And this is also, of course, why representation tends to be effective at the disability hearing level. Not only will a representative (this may be a disability attorney or a non-attorney social security representative) obtain additional documentation to strengthen the claim, but will often present a viewpoint of the case that will focus on A) why the case does meet the SSA definition of disability and perhaps B) point out why the case was erroneously denied at prior levels of the system.

Essential Questions

What is the Social Security Disability SSI list of impairments?

Can you work while getting or applying for Disability?

How Often Does Social Security Approve Disability The First Time You Apply?

Tips for getting Social Security Disability or SSI benefits approved

What medical conditions will get you approved for disability?

What kind of Mental Problems Qualify for Disability?

Receiving a Disability Award Letter

Conditions Social Security will recognize as a disability

Previously answered questions regarding SSD and SSI

Applying for disability in your state

Most popular topics on SSDRC.com

Social Security Disability SSI Questions

The listings, list of disabling impairments

Can a mental illness qualify you for disability?

Disability Lawyers prevent unnecessary denials

How much Social Security Disability SSI back pay?

How to apply for disability for a child or children

Filing a Social Security Disability SSI application

Filing for disability - when to file

How to apply for disability - where to apply

Qualifications for disability benefits

How to Prove you are disabled and Win your Disability Benefits

Qualifying for Disability - The Process

How to get disability for depression

Getting disability for fibromyalgia

SSI disability for children with ADHD

What is the Application Process for Social Security Disability and SSI?

Common Mistakes to avoid after being denied for Disability

Social Security Disability SSI Exam tips

More Social Security Disability SSI Questions

Social Security Disability SSI definitions

What makes you eligible for Social Security Disability or SSI?

New and featured pages on SSDRC.com

Who can help me file for disability?

Related pages:

Proving a Social Security Disability Case Often Means Getting a Statement from Your Doctor
What Can I Do to Improve My Chances of Winning Disability Benefits?
Proving Functional Limitations and why this is Important on a Disability Case
What do you Need to Prove to Qualify for Disability Benefits?
Proving the requirements for disability in North Carolina
How do you Win Benefits under Social Security Disability or SSI?
Social Security Disability, ongoing education, and going to school?
Can I file a disability claim for my adult child who lacks mental capacity?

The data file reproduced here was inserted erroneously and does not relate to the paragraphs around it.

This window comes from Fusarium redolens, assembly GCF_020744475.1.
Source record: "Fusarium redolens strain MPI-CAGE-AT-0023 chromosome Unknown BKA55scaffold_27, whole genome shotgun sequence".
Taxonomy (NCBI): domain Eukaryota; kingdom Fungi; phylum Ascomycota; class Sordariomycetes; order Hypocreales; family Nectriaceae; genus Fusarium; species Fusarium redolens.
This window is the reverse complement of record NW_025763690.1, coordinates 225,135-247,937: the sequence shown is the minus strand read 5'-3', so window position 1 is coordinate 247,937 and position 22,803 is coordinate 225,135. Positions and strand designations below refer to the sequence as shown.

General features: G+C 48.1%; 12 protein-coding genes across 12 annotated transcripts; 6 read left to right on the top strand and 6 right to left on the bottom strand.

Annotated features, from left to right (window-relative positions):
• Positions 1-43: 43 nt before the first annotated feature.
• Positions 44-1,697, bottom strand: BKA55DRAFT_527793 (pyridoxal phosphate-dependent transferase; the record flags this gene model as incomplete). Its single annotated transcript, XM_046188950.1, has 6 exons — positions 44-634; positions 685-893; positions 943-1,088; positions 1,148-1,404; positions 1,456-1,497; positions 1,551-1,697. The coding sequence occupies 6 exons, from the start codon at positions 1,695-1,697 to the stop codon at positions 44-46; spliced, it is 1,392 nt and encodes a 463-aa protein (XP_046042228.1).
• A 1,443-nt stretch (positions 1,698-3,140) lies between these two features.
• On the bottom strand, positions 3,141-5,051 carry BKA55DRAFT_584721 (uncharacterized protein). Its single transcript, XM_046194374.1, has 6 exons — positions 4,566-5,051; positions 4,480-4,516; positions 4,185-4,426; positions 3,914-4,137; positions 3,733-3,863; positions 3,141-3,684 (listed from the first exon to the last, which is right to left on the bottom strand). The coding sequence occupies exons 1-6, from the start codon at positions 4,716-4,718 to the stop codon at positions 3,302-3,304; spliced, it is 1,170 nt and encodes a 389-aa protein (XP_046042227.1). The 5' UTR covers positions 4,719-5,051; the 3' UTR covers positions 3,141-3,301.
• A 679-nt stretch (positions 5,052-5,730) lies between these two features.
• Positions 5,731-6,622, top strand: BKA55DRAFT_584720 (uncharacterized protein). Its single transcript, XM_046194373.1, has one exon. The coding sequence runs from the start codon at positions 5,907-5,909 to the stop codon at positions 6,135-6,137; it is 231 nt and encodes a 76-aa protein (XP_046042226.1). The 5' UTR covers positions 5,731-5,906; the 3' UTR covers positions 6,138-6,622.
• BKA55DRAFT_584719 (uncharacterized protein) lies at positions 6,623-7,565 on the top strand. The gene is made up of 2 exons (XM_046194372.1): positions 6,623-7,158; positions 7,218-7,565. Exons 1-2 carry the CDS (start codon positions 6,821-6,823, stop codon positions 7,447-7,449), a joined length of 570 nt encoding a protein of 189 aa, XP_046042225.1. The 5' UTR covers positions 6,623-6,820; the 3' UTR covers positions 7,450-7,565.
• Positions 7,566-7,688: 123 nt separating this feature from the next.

These pages answer some of the most basic questions for individuals who are considering filing a claim.

Can you get temporary Social Security Disability or SSI benefits?

Permanent Social Security Disability

What is the difference between Social Security Disability and SSI?

Who is eligible for SSI disability?

Can I Be Eligible For SSI And Social Security Disability At The Same Time?

What makes a person eligible to receive disability benefits?

Applying for Disability - How long does it take to get Social Security Disability or SSI benefits?

What happens if I file a disability application and it is denied by a disability examiner or Judge?

For the sake of clarity, SSDRC.com is not the Social Security Administration, nor is it associated or affiliated with SSA. This site is a personal, private website that is published, edited, and maintained by former caseworker and former disability claims examiner, Tim Moore, who was interviewed by the New York Times on the topic of Social Security Disability and SSI benefits in an article entitled "The Disability Mess" and also by the Los Angeles Times on the subject of political attempts to weaken the Social Security Disability system.

The goal of the site is to provide information about how Social Security Disability and SSI work, the idea being that qualified information may help claimants pursue their claims and appeals, potentially avoiding time-consuming mistakes. If you find the information on this site helpful and believe it would be helpful to others, feel free to share links to its homepage or other pages on website resource pages, blogs, or social media. Copying of this material, however, is prohibited.

To learn more about the author, please visit the SSDRC.com homepage and view the "about this site" link near the bottom of the page.